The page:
Click here for more information.
Outward Reinsurance of Long Tail Liabilities- Some Surprising Findings
This paper that includes some counter intuitive findings were presented by Professor Ben Zehnwirth and Dr. Glen Barnett at a research conference at the University of New South Wales. The paper has important implications in respect of outgoing reinsurance of long tail liabilities.
See this paper for details.
Also this presentation covers similar results.
Sarbanes-Oxley and Actuarial Methods
For a discussion of the influence of Sarbanes-Oxley on Actuarial Methods click here.
When can accident years be regarded as development years?
When can accident years be regarded as development years? written by Professor Ben Zehnwirth, Dr. Glen Barnett and Dr Eugene Dubossarsky 18th January 2006 - The Casualty Actuarial Society Committee on Review of Papers has released its quarterly update of recently accepted papers. The CAS Editorial Committee will be editing these papers for inclusion in the Proceedings of the Casualty Actuarial Society.
Click here to view this paper.
The need for diagnostic assessment of bootstrap predictive models
The bootstrap is, at heart, a way to obtain an approximate sampling distribution for a statistic (and hence, if required, produce a confidence interval). The bootstrap can be modified in order to produce a predictive distribution (and hence, if required, prediction intervals). It is predictive distributions that are generally of prime interest to insurers (because they pay the outcome of the process, not its mean).
The bootstrap has become quite popular in reserving in recent years, but it's necessary to use the bootstrap with caution.
The bootstrap does not require the user to assume a distribution for the data. Instead, sampling distributions are obtained by resampling the data. However, the bootstrap certainly does not avoid the need for assumptions, nor for checking those assumptions. The bootstrap is far from a cure-all. It suffers from essentially the same problems as finding predictive distributions and sampling distributions of statistics by any other means. These problems are exacerbated by the time-series nature of the forecasting problem - because reserving requires prediction into never-before-observed calendar periods, model inadequacy in the calendar year direction becomes a critical problem. In particular, the most popular actuarial techniques (see this paper)- those most often used with the bootstrap - don't have any parameters in that direction, and are frequently mis-specified with respect to the behaviour against calendar time.
About the bootstrap
In this article, David Munroe and Dr David Odell, illustrate the bootstrap technique with a series of examples beginning from basic principles. The argument commences with a deliberately flawed example to emphasise the importance of verifying that the sample being (directly) bootstrapped (re-sampled) is structureless. That is, the sample is a random sample from the same distribution. It is then shown that if structure remains in the weighted standardised residuals of a fitted model, the bootstrap samples (pseudo-data loss development arrays) can easily be distinguished from the real data, as they do not replicate the features in the real data.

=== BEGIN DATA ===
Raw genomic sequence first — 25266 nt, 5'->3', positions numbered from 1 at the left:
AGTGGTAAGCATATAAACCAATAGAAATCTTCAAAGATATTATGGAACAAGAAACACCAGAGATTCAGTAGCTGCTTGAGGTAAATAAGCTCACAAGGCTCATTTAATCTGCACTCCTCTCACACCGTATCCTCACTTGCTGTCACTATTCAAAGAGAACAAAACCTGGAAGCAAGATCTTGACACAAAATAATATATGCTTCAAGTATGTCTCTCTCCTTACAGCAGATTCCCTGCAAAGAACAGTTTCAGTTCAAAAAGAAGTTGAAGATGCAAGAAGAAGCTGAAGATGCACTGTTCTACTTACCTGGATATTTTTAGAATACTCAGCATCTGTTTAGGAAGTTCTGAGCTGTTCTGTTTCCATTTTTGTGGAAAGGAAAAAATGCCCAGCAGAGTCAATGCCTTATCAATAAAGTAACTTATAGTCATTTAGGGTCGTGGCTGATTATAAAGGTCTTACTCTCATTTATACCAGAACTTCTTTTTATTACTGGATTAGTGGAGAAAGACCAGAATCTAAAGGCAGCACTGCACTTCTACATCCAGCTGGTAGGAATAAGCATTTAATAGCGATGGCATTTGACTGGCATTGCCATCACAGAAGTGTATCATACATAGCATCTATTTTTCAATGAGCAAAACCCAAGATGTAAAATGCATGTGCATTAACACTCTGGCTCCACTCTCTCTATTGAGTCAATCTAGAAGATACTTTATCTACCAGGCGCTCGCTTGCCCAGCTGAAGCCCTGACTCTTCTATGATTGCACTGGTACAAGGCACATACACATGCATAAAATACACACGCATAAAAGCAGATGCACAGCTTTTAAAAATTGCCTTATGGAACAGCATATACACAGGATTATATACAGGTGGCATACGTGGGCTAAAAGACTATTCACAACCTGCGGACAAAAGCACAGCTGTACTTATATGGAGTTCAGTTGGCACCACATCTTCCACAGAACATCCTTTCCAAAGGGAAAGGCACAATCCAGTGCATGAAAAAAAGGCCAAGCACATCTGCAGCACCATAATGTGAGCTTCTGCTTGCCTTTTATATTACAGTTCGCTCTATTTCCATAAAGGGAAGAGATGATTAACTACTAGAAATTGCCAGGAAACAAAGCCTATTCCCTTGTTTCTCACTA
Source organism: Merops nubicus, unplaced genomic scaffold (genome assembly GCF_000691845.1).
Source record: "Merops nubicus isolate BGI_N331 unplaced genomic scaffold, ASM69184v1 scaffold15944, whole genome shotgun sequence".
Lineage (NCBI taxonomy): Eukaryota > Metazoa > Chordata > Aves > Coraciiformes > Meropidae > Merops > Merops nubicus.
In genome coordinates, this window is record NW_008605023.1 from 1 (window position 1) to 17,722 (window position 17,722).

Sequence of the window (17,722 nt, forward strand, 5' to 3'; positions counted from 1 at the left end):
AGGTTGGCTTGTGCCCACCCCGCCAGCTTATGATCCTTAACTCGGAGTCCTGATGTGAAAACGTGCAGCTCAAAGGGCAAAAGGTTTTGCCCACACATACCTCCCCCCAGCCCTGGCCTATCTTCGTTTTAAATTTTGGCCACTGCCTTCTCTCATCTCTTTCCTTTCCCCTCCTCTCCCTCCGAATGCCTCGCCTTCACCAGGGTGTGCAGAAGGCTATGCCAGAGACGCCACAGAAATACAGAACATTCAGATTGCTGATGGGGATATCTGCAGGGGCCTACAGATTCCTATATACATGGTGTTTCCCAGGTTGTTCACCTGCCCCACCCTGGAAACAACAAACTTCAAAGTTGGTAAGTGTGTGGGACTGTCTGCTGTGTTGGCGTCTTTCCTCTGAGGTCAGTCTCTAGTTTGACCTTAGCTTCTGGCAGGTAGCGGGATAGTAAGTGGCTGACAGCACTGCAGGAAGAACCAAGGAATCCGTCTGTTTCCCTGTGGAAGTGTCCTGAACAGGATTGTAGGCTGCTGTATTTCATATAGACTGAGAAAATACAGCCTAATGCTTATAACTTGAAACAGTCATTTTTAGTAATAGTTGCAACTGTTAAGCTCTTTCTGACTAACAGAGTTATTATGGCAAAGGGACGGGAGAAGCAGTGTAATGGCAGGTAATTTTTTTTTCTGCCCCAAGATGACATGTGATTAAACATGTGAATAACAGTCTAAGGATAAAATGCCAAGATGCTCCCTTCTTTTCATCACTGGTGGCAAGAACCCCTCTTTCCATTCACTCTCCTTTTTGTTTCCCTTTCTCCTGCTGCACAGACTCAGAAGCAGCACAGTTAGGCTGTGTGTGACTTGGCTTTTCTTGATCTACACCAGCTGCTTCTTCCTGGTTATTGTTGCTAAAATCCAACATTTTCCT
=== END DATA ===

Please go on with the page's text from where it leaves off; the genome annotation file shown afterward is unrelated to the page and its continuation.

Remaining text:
The bootstrap technique is an excellent tool for testing a model, that is, does the model capture the volatility in the data in a parsimoniously.
It is necessary to design a model that carefully splits the trend structure and process variability with the precision of a sushi chef. Cutting incorrectly results in inferior sushi.
The complete article can be downloaded here. The "About the Bootstrap" article was published in December 2009 issue of The Actuary UK magazine. Page 30-35.
ICRFS-Plus™ algorithms for model estimation, forecasts, and simulations: why are they so fast?
Brief explanations of why ICRFS-Plus™ algorithms are fast for model estimation, forecast, and simulations are presented in this document. The Kalman Filter is referenced by way of analogy since the principle of this method (fast, incremental updates) forms the foundational principle of the internal algorithms developed.
As mentioned, the crtical steps for developing any fast algorithm are to consider the structure and class of the models.
Notes on Introduction to Credibility Theory
The following pdf contains a set of lecture notes on credibility written by Ben Zehnwirth.
The study guide forms background material for a lecture on credibility given at the 1991 CAS Seminar on Ratemaking held on March 14-15 in Chicago, Illinois.
The notes have grown out of a number of sets of lecture notes prepared for statistical and actuarial courses at Macquarie University and the University of Copenhagen. They are intended to provide an introductory set of lectures on the subject of credibility and its intimate connections with linear regression, Bayes estimation, and recursive estimation.
Average link ratio methods can be formulated as regression estimators. A Buhlman-Straub credibility model is formulated for each link ratio regression model that facilitates the development credibility formulae for link ratios.
It is also shown that there are better formulae for adjuting link ratios than those based on Buhlmann- Straub.